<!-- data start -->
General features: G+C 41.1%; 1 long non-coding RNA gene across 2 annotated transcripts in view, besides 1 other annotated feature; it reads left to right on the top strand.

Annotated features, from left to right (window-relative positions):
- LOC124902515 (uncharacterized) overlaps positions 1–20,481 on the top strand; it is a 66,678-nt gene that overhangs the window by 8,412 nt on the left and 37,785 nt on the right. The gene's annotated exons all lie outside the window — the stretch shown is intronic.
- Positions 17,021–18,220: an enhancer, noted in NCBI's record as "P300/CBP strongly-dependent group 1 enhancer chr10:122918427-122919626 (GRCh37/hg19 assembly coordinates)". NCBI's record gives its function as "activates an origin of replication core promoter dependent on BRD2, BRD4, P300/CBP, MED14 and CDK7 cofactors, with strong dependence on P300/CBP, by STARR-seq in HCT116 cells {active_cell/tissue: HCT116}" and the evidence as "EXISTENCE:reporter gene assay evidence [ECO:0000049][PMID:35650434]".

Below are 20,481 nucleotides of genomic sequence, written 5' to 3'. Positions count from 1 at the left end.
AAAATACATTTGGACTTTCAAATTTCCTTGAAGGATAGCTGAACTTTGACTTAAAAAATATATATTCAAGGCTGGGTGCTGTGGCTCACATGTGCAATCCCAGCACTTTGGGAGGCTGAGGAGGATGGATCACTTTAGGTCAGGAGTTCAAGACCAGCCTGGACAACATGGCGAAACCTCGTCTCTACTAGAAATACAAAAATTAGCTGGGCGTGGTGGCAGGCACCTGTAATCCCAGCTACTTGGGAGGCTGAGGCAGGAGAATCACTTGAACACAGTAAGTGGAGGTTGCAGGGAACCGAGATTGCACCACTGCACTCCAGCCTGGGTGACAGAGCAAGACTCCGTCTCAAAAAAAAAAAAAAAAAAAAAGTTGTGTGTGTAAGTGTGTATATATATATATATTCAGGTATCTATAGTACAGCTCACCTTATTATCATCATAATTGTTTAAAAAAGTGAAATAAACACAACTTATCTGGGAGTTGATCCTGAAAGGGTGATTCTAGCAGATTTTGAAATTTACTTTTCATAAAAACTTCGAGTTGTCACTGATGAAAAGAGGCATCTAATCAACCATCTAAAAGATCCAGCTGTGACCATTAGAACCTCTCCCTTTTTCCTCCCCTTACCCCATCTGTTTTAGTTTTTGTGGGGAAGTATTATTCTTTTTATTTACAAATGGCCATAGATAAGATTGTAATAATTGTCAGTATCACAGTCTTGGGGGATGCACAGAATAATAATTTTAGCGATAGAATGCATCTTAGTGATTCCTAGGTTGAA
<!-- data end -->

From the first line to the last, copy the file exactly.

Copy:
General features: G+C 41.1%; 1 long non-coding RNA gene across 2 annotated transcripts in view, besides 1 other annotated feature; it reads left to right on the top strand.

Annotated features, from left to right (window-relative positions):
- LOC124902515 (uncharacterized) overlaps positions 1–20,481 on the top strand; it is a 66,678-nt gene that overhangs the window by 8,412 nt on the left and 37,785 nt on the right. The gene's annotated exons all lie outside the window — the stretch shown is intronic.
- Positions 17,021–18,220: an enhancer, noted in NCBI's record as "P300/CBP strongly-dependent group 1 enhancer chr10:122918427-122919626 (GRCh37/hg19 assembly coordinates)". NCBI's record gives its function as "activates an origin of replication core promoter dependent on BRD2, BRD4, P300/CBP, MED14 and CDK7 cofactors, with strong dependence on P300/CBP, by STARR-seq in HCT116 cells {active_cell/tissue: HCT116}" and the evidence as "EXISTENCE:reporter gene assay evidence [ECO:0000049][PMID:35650434]".

Below are 20,481 nucleotides of genomic sequence, written 5' to 3'. Positions count from 1 at the left end.
AAAATACATTTGGACTTTCAAATTTCCTTGAAGGATAGCTGAACTTTGACTTAAAAAATATATATTCAAGGCTGGGTGCTGTGGCTCACATGTGCAATCCCAGCACTTTGGGAGGCTGAGGAGGATGGATCACTTTAGGTCAGGAGTTCAAGACCAGCCTGGACAACATGGCGAAACCTCGTCTCTACTAGAAATACAAAAATTAGCTGGGCGTGGTGGCAGGCACCTGTAATCCCAGCTACTTGGGAGGCTGAGGCAGGAGAATCACTTGAACACAGTAAGTGGAGGTTGCAGGGAACCGAGATTGCACCACTGCACTCCAGCCTGGGTGACAGAGCAAGACTCCGTCTCAAAAAAAAAAAAAAAAAAAAAGTTGTGTGTGTAAGTGTGTATATATATATATATTCAGGTATCTATAGTACAGCTCACCTTATTATCATCATAATTGTTTAAAAAAGTGAAATAAACACAACTTATCTGGGAGTTGATCCTGAAAGGGTGATTCTAGCAGATTTTGAAATTTACTTTTCATAAAAACTTCGAGTTGTCACTGATGAAAAGAGGCATCTAATCAACCATCTAAAAGATCCAGCTGTGACCATTAGAACCTCTCCCTTTTTCCTCCCCTTACCCCATCTGTTTTAGTTTTTGTGGGGAAGTATTATTCTTTTTATTTACAAATGGCCATAGATAAGATTGTAATAATTGTCAGTATCACAGTCTTGGGGGATGCACAGAATAATAATTTTAGCGATAGAATGCATCTTAGTGATTCCTAGGTTGAA